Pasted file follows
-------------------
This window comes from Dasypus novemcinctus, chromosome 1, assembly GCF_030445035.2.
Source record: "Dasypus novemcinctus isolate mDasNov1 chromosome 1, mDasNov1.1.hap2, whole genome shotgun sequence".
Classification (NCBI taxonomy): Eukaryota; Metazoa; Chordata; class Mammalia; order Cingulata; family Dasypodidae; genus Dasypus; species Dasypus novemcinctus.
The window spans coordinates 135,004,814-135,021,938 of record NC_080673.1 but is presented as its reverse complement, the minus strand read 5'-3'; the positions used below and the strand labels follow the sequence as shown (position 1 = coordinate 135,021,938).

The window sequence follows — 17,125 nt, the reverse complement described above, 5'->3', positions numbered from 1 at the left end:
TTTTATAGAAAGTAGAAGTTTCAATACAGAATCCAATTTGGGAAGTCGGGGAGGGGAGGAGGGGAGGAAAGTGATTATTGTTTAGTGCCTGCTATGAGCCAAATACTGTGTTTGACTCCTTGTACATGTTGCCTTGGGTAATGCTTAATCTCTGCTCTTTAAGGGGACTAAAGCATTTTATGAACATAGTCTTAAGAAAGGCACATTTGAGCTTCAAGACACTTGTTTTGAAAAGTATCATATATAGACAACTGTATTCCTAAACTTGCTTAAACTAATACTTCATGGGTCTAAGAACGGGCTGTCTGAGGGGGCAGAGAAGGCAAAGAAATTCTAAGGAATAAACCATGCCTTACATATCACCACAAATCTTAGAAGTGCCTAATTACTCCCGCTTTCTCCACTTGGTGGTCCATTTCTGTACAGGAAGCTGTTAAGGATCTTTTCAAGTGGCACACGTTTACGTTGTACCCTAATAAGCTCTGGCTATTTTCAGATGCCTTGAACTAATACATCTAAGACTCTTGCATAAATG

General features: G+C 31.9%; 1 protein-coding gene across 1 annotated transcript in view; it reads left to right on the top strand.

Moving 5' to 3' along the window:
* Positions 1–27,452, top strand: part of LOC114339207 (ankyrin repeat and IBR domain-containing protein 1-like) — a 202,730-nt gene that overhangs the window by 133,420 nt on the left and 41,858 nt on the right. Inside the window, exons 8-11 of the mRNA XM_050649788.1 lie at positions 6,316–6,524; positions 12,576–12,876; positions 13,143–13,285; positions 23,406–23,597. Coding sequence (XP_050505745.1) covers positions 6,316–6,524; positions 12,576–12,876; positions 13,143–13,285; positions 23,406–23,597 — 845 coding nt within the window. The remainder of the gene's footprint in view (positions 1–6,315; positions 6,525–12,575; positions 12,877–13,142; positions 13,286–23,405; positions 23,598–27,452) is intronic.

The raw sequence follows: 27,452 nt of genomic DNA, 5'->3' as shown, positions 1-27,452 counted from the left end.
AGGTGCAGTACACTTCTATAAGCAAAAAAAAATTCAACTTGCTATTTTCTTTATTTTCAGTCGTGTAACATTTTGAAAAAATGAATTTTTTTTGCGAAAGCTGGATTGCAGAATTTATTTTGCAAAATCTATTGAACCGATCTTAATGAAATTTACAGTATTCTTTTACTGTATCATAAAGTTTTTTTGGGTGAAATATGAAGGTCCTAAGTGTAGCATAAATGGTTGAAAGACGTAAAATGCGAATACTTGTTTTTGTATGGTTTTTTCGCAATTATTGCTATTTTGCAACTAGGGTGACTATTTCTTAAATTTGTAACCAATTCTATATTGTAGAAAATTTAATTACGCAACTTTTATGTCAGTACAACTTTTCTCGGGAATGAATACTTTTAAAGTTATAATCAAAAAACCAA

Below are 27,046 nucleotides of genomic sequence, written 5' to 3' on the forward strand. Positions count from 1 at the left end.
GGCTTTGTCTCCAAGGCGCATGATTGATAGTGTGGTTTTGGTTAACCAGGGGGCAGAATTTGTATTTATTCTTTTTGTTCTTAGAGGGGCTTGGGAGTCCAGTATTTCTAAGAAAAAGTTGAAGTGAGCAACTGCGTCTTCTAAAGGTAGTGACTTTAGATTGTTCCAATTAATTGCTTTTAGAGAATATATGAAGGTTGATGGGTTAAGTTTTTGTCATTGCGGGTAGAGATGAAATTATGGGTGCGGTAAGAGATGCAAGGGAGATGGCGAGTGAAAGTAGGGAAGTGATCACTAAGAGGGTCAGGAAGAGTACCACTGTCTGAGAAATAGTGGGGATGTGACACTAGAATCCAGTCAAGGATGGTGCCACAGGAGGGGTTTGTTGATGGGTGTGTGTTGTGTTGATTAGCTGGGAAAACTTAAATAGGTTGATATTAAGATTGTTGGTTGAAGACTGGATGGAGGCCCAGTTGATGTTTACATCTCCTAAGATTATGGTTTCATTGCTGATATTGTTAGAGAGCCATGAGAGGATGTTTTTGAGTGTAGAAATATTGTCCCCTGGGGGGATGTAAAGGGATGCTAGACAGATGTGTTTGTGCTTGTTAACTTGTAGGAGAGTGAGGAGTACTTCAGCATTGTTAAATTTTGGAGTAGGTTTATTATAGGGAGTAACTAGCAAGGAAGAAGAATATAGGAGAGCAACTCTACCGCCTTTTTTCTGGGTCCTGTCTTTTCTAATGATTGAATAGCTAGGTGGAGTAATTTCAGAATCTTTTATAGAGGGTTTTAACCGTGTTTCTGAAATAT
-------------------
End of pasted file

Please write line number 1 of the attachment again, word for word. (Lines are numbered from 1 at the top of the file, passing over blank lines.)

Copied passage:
This window comes from Dasypus novemcinctus, chromosome 1, assembly GCF_030445035.2.